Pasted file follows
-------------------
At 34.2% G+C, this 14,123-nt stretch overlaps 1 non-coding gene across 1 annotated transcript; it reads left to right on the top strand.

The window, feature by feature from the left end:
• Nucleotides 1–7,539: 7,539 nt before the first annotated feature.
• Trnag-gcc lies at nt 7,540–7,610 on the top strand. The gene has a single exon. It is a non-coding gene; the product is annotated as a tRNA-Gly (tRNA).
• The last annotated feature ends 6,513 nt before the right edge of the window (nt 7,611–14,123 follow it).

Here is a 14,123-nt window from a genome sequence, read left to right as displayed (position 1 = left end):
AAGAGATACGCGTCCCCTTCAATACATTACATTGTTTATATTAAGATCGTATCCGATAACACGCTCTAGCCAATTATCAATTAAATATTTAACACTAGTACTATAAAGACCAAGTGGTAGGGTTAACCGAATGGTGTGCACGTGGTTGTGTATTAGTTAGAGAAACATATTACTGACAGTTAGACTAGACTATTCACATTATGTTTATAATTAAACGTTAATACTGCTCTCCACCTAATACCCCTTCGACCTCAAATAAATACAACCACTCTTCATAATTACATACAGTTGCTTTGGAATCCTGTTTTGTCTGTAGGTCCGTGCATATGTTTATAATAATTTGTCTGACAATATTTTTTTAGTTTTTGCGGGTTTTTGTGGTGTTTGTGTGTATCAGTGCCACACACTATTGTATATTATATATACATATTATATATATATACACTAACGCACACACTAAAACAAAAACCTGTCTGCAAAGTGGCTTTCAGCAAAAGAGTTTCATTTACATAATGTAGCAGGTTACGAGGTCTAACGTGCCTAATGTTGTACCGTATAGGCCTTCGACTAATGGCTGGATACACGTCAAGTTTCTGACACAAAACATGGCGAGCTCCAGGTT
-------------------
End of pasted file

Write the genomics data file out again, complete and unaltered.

At 34.2% G+C, this 14,123-nt stretch overlaps 1 non-coding gene across 1 annotated transcript; it reads left to right on the top strand.

The window, feature by feature from the left end:
• Nucleotides 1–7,539: 7,539 nt before the first annotated feature.
• Trnag-gcc lies at nt 7,540–7,610 on the top strand. The gene has a single exon. It is a non-coding gene; the product is annotated as a tRNA-Gly (tRNA).
• The last annotated feature ends 6,513 nt before the right edge of the window (nt 7,611–14,123 follow it).

Here is a 14,123-nt window from a genome sequence, read left to right as displayed (position 1 = left end):
AAGAGATACGCGTCCCCTTCAATACATTACATTGTTTATATTAAGATCGTATCCGATAACACGCTCTAGCCAATTATCAATTAAATATTTAACACTAGTACTATAAAGACCAAGTGGTAGGGTTAACCGAATGGTGTGCACGTGGTTGTGTATTAGTTAGAGAAACATATTACTGACAGTTAGACTAGACTATTCACATTATGTTTATAATTAAACGTTAATACTGCTCTCCACCTAATACCCCTTCGACCTCAAATAAATACAACCACTCTTCATAATTACATACAGTTGCTTTGGAATCCTGTTTTGTCTGTAGGTCCGTGCATATGTTTATAATAATTTGTCTGACAATATTTTTTTAGTTTTTGCGGGTTTTTGTGGTGTTTGTGTGTATCAGTGCCACACACTATTGTATATTATATATACATATTATATATATATACACTAACGCACACACTAAAACAAAAACCTGTCTGCAAAGTGGCTTTCAGCAAAAGAGTTTCATTTACATAATGTAGCAGGTTACGAGGTCTAACGTGCCTAATGTTGTACCGTATAGGCCTTCGACTAATGGCTGGATACACGTCAAGTTTCTGACACAAAACATGGCGAGCTCCAGGTT